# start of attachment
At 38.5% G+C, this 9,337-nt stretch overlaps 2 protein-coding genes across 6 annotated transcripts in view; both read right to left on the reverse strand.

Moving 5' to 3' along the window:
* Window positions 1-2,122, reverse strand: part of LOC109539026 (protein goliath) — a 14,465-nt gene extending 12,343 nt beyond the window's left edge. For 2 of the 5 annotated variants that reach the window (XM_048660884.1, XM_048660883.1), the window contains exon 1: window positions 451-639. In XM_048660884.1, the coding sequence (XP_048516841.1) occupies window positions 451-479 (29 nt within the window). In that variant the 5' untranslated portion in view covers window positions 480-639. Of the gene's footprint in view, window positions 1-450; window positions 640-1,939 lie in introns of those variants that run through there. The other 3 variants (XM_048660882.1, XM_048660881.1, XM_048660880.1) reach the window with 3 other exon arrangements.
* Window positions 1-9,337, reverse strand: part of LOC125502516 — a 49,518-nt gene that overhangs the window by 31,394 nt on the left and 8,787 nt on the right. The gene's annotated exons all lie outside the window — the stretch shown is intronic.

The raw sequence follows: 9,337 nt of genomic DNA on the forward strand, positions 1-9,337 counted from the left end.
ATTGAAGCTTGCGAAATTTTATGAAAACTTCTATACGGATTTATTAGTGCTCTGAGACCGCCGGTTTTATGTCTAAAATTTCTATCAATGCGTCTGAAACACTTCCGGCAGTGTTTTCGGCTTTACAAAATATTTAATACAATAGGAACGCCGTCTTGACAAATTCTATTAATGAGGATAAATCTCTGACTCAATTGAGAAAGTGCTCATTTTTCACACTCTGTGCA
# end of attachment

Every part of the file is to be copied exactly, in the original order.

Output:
At 38.5% G+C, this 9,337-nt stretch overlaps 2 protein-coding genes across 6 annotated transcripts in view; both read right to left on the reverse strand.

Moving 5' to 3' along the window:
* Window positions 1-2,122, reverse strand: part of LOC109539026 (protein goliath) — a 14,465-nt gene extending 12,343 nt beyond the window's left edge. For 2 of the 5 annotated variants that reach the window (XM_048660884.1, XM_048660883.1), the window contains exon 1: window positions 451-639. In XM_048660884.1, the coding sequence (XP_048516841.1) occupies window positions 451-479 (29 nt within the window). In that variant the 5' untranslated portion in view covers window positions 480-639. Of the gene's footprint in view, window positions 1-450; window positions 640-1,939 lie in introns of those variants that run through there. The other 3 variants (XM_048660882.1, XM_048660881.1, XM_048660880.1) reach the window with 3 other exon arrangements.
* Window positions 1-9,337, reverse strand: part of LOC125502516 — a 49,518-nt gene that overhangs the window by 31,394 nt on the left and 8,787 nt on the right. The gene's annotated exons all lie outside the window — the stretch shown is intronic.

The raw sequence follows: 9,337 nt of genomic DNA on the forward strand, positions 1-9,337 counted from the left end.
ATTGAAGCTTGCGAAATTTTATGAAAACTTCTATACGGATTTATTAGTGCTCTGAGACCGCCGGTTTTATGTCTAAAATTTCTATCAATGCGTCTGAAACACTTCCGGCAGTGTTTTCGGCTTTACAAAATATTTAATACAATAGGAACGCCGTCTTGACAAATTCTATTAATGAGGATAAATCTCTGACTCAATTGAGAAAGTGCTCATTTTTCACACTCTGTGCA